Audio Describer as Cast Member: Audio Description at Every Performance
Date: April 25, 2023
The current practice of offering audio description at only one or two performances in the run of a theatrical production was established over 40 years ago; it has never represented equity for people who are blind and should no longer be tolerated. The belief, often stated by the founders of the first audio description service was that the service must be offered to theaters for free or at absolutely minimal expense – if not, the theaters simply won’t offer the service. My assertion is that access is not an add-on—it is a requirement and a necessary cost of doing business—and must be practiced by professionals who are every bit as committed to the success of every performance as every formal cast member.
How can the audio description be integrated within the production? Will the production add a “narrator” character that propels the action and provides cleverly crafted description of visual elements? Perhaps the script can be modified to include descriptive elements spoken by the various characters? In this way, the audio description becomes part of an inclusive process, part of a universal design concept, helpful and aesthetically viable for all audience members.
The arrangement allows time for the describer to carefully observe the theatrical process and construct descriptive language that is more thorough and considered. And, of course, people desiring the service can attend any performance with no advance notice and be assured of access to the visual aspects of the production. Read more: DOC | PDF | Plain text
Presentation materials: PPT | PDF | Video | “Storm Reading” with a bit of audio description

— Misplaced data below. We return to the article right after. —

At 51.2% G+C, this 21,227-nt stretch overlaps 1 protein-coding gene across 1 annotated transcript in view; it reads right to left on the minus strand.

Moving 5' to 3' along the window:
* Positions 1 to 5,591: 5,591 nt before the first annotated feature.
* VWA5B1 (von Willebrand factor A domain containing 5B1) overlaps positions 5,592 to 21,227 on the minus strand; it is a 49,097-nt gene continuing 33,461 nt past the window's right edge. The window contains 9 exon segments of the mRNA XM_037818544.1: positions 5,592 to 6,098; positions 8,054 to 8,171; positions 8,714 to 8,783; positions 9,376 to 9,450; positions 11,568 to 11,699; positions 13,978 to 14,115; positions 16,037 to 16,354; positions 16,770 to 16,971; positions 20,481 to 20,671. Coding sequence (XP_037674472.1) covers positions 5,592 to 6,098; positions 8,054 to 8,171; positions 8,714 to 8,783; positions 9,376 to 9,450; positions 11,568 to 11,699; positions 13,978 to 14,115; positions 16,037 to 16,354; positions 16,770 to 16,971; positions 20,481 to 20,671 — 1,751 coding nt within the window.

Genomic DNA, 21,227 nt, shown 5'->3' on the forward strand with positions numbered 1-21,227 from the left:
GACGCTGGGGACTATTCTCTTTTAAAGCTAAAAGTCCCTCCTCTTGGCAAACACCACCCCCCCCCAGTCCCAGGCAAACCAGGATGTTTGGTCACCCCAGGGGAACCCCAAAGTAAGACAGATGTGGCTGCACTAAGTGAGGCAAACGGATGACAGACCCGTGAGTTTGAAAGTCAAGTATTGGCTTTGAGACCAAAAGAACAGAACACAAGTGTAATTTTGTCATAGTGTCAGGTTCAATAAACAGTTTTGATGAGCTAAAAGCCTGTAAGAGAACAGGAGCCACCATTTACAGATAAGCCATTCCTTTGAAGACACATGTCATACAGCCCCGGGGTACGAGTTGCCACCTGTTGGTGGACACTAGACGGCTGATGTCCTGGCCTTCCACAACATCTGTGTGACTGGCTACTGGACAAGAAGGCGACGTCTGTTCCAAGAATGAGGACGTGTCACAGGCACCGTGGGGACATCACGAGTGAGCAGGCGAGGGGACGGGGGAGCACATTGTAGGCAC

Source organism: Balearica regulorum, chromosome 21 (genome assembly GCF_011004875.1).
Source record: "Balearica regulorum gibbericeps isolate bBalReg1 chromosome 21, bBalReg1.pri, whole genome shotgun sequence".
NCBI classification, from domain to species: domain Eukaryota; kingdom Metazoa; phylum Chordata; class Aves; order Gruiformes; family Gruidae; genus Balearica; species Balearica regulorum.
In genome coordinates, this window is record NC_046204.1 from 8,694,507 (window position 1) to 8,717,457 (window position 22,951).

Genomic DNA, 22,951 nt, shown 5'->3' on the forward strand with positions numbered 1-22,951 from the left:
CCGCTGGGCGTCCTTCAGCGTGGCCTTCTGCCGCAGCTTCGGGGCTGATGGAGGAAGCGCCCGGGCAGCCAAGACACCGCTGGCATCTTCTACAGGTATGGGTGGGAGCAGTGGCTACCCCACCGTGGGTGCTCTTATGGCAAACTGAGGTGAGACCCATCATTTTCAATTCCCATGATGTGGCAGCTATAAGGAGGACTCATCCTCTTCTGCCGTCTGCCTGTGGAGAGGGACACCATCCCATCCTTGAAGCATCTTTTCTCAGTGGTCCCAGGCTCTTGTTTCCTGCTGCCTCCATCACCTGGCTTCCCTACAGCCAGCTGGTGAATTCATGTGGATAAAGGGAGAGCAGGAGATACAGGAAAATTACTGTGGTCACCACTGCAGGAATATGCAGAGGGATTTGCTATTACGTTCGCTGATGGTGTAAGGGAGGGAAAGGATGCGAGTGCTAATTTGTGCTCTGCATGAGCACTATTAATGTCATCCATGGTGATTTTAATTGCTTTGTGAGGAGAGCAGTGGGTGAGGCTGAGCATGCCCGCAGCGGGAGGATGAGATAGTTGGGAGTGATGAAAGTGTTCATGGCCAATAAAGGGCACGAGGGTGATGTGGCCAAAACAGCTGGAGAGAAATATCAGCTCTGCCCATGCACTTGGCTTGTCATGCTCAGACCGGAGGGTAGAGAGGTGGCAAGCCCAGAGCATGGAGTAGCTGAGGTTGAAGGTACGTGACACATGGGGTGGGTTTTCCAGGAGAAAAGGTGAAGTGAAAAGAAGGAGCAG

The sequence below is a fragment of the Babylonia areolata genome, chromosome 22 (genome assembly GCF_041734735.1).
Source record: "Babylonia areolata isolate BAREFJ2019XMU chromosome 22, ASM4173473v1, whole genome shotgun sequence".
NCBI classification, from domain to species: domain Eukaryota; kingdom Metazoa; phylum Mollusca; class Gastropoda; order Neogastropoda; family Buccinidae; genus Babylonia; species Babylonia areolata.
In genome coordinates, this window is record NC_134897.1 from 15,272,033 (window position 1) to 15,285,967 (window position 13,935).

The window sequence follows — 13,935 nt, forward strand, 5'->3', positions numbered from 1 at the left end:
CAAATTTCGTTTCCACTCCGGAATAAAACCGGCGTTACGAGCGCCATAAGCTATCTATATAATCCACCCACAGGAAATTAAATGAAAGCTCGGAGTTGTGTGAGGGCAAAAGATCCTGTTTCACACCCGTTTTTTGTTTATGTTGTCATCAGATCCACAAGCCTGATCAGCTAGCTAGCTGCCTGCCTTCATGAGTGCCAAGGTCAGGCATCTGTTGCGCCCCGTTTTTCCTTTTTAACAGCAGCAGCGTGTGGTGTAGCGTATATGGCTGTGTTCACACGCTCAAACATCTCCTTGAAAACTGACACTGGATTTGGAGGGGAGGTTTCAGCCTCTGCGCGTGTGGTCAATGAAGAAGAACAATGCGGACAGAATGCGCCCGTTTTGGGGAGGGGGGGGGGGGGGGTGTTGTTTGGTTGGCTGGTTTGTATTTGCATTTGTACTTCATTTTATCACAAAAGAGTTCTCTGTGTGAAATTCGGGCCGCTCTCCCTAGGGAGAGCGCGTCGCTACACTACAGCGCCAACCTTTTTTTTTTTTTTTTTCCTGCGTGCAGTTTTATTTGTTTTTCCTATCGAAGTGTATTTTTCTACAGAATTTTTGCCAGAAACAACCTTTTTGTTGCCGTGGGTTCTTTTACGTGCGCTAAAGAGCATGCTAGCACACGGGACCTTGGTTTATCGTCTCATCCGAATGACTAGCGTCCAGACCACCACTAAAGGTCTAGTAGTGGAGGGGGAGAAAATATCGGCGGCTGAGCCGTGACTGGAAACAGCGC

Theatre Breaking Through Barriers (formerly Theatre By The Blind)
About the Speaker
Dr. Joel Snyder, theater/media artist and arts administrator, is known internationally as one of the world’s first “audio describers,” a pioneer in the field of Audio Description. Since 1981, he has introduced audio description techniques in over 40 states and 64 countries and has made thousands of live events, media projects, and museums accessible for people who are blind or have low vision. Most recently, Dr. Snyder was named a Fulbright Scholar to train audio describers in Greece over a four-week period in 2019. In 2014, the American Council of the Blind published Dr. Snyder’s book in English, The Visual Made Verbal – A Comprehensive Training Manual and Guide to the History and Applications of Audio Description. It is available in Braille, as an audiobook, and in Spanish (with the World Blind Union), Portuguese, Polish, Russian, and Chinese; an Italian edition will be released in mid-2023.
- Maryland Relay
- The Graduate School’s Office of Graduate Diversity and Inclusion (OGDI), University of Maryland